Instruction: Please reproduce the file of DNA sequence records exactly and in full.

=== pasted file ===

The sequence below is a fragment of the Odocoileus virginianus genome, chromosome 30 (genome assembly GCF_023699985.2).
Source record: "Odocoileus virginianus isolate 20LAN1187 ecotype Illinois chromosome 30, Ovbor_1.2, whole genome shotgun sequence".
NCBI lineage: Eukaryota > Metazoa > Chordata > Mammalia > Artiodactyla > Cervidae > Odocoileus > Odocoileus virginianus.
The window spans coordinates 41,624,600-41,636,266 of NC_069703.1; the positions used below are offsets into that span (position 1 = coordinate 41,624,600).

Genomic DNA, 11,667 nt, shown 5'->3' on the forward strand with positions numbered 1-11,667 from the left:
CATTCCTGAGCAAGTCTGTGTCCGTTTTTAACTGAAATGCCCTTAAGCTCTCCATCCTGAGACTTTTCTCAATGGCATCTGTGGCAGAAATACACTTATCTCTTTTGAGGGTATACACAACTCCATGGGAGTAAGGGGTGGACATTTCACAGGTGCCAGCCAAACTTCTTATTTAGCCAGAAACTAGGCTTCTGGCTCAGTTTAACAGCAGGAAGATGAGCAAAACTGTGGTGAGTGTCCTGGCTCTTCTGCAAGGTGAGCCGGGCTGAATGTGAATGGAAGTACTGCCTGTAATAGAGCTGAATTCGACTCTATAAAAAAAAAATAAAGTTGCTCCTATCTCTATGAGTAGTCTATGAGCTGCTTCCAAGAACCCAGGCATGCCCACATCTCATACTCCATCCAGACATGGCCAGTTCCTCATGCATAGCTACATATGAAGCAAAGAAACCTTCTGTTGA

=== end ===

The sequence below is a fragment of the Odocoileus virginianus genome, chromosome 30 (genome assembly GCF_023699985.2).
Source record: "Odocoileus virginianus isolate 20LAN1187 ecotype Illinois chromosome 30, Ovbor_1.2, whole genome shotgun sequence".
NCBI lineage: Eukaryota > Metazoa > Chordata > Mammalia > Artiodactyla > Cervidae > Odocoileus > Odocoileus virginianus.
The window spans coordinates 41,624,600-41,636,266 of NC_069703.1; the positions used below are offsets into that span (position 1 = coordinate 41,624,600).

Genomic DNA, 11,667 nt, shown 5'->3' on the forward strand with positions numbered 1-11,667 from the left:
CATTCCTGAGCAAGTCTGTGTCCGTTTTTAACTGAAATGCCCTTAAGCTCTCCATCCTGAGACTTTTCTCAATGGCATCTGTGGCAGAAATACACTTATCTCTTTTGAGGGTATACACAACTCCATGGGAGTAAGGGGTGGACATTTCACAGGTGCCAGCCAAACTTCTTATTTAGCCAGAAACTAGGCTTCTGGCTCAGTTTAACAGCAGGAAGATGAGCAAAACTGTGGTGAGTGTCCTGGCTCTTCTGCAAGGTGAGCCGGGCTGAATGTGAATGGAAGTACTGCCTGTAATAGAGCTGAATTCGACTCTATAAAAAAAAAATAAAGTTGCTCCTATCTCTATGAGTAGTCTATGAGCTGCTTCCAAGAACCCAGGCATGCCCACATCTCATACTCCATCCAGACATGGCCAGTTCCTCATGCATAGCTACATATGAAGCAAAGAAACCTTCTGTTGA